- Research Funding Symposium: Navigating National & International Landscapes (Tuesday 4th September from 12.30-1.30pm). Securing research funding is an increasingly important dimension of an academic career but for many management scholars their experience of the funding process has been frustrating and ultimately unsuccessful. Chaired by Dr. Sean Lucey, Research Manager in UCC College of Business & Law, and with contributions from Prof. Mary McCarthy (UCC) and Prof. Patrick Gunnigle (University of Limerick), this workshop seeks to provide useful advice on how to identify funding opportunities and how to craft successful funding applications. As a working lunch format delegates will have the opportunity to share their research experience as part of a panel discussion.
- IAM Work, Employment and Organisation Special Interest Group Symposium on gig working hosted by Professor Bill Roche (University College Dublin) (Monday 3rd September 3.45pm-5.15pm). A panel of contributors will lead discussion and debate on the emergence, nature and effects of gig work. The areas covered will include the emergence, extent and growth of gig work, the employment status of gig workers, HR and gig work and the industrial relations of gig work. The symposium presenters are: James Duggan (UCC), Prof. Michael Doherty (Maynooth University), Prof. Anne Keegan (University College Dublin) and Dr. Michelle O Sullivan (University of Limerick).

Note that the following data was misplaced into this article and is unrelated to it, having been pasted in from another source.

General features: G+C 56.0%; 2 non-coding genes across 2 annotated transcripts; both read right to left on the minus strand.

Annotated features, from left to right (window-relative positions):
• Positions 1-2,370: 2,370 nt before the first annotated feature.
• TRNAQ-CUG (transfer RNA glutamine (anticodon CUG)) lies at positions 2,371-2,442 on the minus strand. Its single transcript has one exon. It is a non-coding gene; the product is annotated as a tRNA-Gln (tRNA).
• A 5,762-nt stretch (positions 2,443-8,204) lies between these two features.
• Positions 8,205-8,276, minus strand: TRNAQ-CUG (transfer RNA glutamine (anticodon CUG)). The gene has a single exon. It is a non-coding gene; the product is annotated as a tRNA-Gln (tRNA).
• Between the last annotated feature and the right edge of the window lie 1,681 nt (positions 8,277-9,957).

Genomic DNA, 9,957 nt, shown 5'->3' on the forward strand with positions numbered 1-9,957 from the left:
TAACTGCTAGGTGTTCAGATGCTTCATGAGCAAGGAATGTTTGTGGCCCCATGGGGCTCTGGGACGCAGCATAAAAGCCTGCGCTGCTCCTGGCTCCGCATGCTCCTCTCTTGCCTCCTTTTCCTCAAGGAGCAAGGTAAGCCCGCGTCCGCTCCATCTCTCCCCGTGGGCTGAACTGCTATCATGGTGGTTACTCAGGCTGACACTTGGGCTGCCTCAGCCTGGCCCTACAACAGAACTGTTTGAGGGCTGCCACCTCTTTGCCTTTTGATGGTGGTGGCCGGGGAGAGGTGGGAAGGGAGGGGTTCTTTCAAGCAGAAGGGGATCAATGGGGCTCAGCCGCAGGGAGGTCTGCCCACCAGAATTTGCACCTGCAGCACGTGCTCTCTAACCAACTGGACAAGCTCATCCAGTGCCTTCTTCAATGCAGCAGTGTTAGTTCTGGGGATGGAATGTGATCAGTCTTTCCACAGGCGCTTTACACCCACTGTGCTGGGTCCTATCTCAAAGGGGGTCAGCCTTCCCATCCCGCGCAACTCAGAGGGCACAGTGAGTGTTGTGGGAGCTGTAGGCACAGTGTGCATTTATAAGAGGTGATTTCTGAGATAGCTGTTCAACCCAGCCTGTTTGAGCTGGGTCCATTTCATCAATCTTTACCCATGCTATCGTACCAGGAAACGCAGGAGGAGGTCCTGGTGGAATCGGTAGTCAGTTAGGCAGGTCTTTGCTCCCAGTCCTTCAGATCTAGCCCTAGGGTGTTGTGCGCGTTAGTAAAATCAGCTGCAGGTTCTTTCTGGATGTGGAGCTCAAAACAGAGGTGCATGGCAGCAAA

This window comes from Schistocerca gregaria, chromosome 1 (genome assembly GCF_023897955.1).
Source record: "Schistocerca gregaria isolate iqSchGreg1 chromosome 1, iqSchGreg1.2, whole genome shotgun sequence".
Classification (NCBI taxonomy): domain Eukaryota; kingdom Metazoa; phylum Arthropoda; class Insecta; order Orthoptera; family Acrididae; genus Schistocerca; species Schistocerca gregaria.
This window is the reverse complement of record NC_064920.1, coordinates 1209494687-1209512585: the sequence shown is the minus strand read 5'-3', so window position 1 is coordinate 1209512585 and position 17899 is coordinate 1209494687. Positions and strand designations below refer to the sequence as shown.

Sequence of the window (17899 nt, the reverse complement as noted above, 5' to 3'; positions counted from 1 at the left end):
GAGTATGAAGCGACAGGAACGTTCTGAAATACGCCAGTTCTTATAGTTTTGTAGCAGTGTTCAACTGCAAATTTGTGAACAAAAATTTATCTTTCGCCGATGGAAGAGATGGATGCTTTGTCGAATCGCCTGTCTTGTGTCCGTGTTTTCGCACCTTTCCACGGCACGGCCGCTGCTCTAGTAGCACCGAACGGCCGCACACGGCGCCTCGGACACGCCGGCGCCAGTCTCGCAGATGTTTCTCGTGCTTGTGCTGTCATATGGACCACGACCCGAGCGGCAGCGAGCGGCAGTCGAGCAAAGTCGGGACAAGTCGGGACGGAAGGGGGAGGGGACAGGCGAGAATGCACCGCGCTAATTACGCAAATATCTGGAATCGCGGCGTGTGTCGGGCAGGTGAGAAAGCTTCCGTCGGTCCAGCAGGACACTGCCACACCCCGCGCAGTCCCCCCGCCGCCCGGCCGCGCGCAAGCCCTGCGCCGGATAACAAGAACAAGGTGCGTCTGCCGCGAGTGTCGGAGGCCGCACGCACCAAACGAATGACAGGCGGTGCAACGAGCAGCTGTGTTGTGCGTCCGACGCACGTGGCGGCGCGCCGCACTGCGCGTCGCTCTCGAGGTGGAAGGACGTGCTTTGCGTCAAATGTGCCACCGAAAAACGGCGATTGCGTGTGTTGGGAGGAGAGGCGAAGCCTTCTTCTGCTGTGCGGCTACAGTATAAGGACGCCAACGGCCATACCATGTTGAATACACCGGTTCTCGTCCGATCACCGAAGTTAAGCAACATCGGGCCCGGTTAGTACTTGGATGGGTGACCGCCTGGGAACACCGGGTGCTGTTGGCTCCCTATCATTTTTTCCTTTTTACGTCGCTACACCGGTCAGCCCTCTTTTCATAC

- E-Leadership: The Impact of Technology on Leadership in Organisations symposium (Tuesday 4th September 3.15-4.45pm) hosted by Professor Alma McCarthy. It is now well established that advances in information technology have significant effects on how organisations are structured, how they function and how they are managed. Avolio et al. (2001) were the first to draw attention to how technology impacts leadership defining e-leadership as “a social influence process embedded in both proximal and distal contexts mediated AIT [advanced information technologies] that produce a change in attitudes, feelings, thinking, behaviour, and performance” (p. 107). Almost two decades later, and despite the exponential growth in the use of information technology in organisations, the lack of scholarly work on e-leadership presents a significant lacuna in the literature. To advance our understanding of e-leadership, this symposium brings together an international team of scholars to discuss how information technology impacts leadership in organisational settings with the objective of contributing towards a research agenda for the field. The symposium presenters are: Professor Alma McCarthy, National University of Ireland, Galway; Professor Monty Van Wart, California State University San Bernardino, USA, Professor XiaoHu Wang, City University of Hong Kong; and Professor Soonhee Kim, Korea Development Institute (KDI) School of Public Policy and Management, South Korea.